A/V Room









Pride and Prejudice - Keira Knightley interview

Compiled by: Jack Foley

Q. You seem to have made a habit out of taking roles with corsets. How were the ones in Pride and Prejudice for you?
These corsets were fine. For me what was really important was that you got a sense that these girls could really run around in a field, walk for miles, do anything they wanted in their clothes.
The corsets in Pride & Prejudice only came down so far, whereas the corsets for something like Pirates of the Caribbean are right the way down, which means your stomach is pulled in and you really can’t breathe.
With these it was like not wearing a corset at all. It was fantastic. So a very easy corset experience for me.

Q. You have been quoted as saying that you do not want to be typecast in costume dramas? Has that changed with this and two Pirates of the Caribbean sequels on the way?
I think the thing is not to be typecast if you can possibly manage it, and what excites me about acting is the idea of changing as much as possible from character to character, and piece to piece.
But you’re not going to read a script that has a fantastic story, a fantastic character and a fantastic director and decide not to do it because it was set 200 years ago. That would be a bit foolish.
You can only go with what interests you and Pride & Prejudice has been a book that I’ve been obsessed with since I was about seven, so the opportunity to play a part like Elizabeth Bennet was one that I couldn’t miss out on.

Q. And in terms of costume dramas – they're very different?
Yeah, they are. Partly because we were looking for a kind of freedom with these costumes, we wanted to be able to really move, to really live in them and be able to run around in these things.
The whole point of the period costume in Pirates is that you can’t breathe, you can’t move and all the rest of it. So yeah, they are very different experiences.

Q. Is Pirates a period film (question from director, Joe Wright)?
That’s the problem. Of course it’s a period film. It’s not accurate to that period obviously, but it’s hardly modern day.

Q. The interaction between the Bennet family on screen seems natural, especially in terms of your relationship with Donald Sutherland? How was working with him?
We adored him. He was amazing, completely amazing. Partly because he did love having six women around him all the time.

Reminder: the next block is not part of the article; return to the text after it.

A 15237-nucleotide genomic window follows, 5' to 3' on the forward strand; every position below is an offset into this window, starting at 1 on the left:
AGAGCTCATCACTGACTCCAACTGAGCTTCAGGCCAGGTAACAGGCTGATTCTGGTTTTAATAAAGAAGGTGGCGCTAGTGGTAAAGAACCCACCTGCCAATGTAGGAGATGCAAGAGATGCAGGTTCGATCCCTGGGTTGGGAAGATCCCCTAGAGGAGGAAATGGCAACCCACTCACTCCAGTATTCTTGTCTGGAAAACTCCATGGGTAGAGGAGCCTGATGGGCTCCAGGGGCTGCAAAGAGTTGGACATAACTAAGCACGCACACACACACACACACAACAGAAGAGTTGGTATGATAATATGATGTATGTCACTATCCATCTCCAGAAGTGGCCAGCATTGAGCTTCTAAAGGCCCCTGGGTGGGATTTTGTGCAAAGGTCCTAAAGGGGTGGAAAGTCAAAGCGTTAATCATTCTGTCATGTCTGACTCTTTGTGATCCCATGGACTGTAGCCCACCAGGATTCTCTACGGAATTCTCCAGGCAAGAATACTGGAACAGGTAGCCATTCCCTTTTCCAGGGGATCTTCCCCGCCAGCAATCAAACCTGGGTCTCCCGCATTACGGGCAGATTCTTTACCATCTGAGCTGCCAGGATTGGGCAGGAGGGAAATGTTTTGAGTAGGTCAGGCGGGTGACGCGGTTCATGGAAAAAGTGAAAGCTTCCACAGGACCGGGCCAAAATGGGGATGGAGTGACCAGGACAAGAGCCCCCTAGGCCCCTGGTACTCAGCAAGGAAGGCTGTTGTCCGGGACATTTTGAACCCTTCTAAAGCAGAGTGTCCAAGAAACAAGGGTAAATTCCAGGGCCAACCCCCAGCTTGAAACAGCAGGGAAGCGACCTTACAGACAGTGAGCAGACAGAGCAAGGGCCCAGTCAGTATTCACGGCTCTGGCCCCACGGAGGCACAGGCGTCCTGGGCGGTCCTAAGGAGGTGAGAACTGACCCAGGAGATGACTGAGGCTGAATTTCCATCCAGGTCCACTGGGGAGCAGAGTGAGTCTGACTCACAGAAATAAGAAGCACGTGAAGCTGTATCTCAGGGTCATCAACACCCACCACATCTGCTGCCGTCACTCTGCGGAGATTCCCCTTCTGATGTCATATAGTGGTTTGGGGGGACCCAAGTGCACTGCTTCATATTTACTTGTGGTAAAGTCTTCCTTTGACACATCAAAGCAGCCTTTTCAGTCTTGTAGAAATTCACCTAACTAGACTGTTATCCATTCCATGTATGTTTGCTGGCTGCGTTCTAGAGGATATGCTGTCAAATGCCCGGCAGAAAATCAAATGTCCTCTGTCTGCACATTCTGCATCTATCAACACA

We were really lucky, as Brenda said it was an amazing company to work with and be amongst. Everybody got on, and I think you can see that when you see the film.

Q. What do you think is relevant about characters and stories like Pride and Prejudice for modern audiences?
I think reason that Pride & Prejudice, as a story, has been so popular for so long is that fundamentally it doesn’t matter when you set it. You can see that for Bridget Jones, or Bride & Prejudice. For me, it’s about growing up, about making mistakes, it’s about love and it’s about things that are as relevant today as then.
And it’s one of the most beautiful romantic stories ever told. I think it has completely universal appeal, and it doesn’t matter when you set it or when you’re watching or read it. You can’t not love it.

Q. Was Elizabeth a modern woman for her time?
I think so. The reason I was so terrified about taking her on was that when I first got the part I had women coming over to me saying ‘you’re not Elizabeth Bennet, I am’. I think that’s why the character is so loved, because everybody who loves the book is Elizabeth Bennet. Or she’s what you aspire to be, she’s funny, she’s witty and intelligent. She’s a fully rounded and very much loved character.
So it’s terrifying to actually take her on. But equally because I’d been obsessed, I also believed that I was Elizabeth Bennet so I was the right person for it.

Related stories: Read our review

Matthew Macfadyen interview

Brenda Blethyn interview

Joe Wright (director) interview

Pride and Prejudice feature (Keira Knightley)

Special feature: The challenge of casting and shooting

Watch clips from the film

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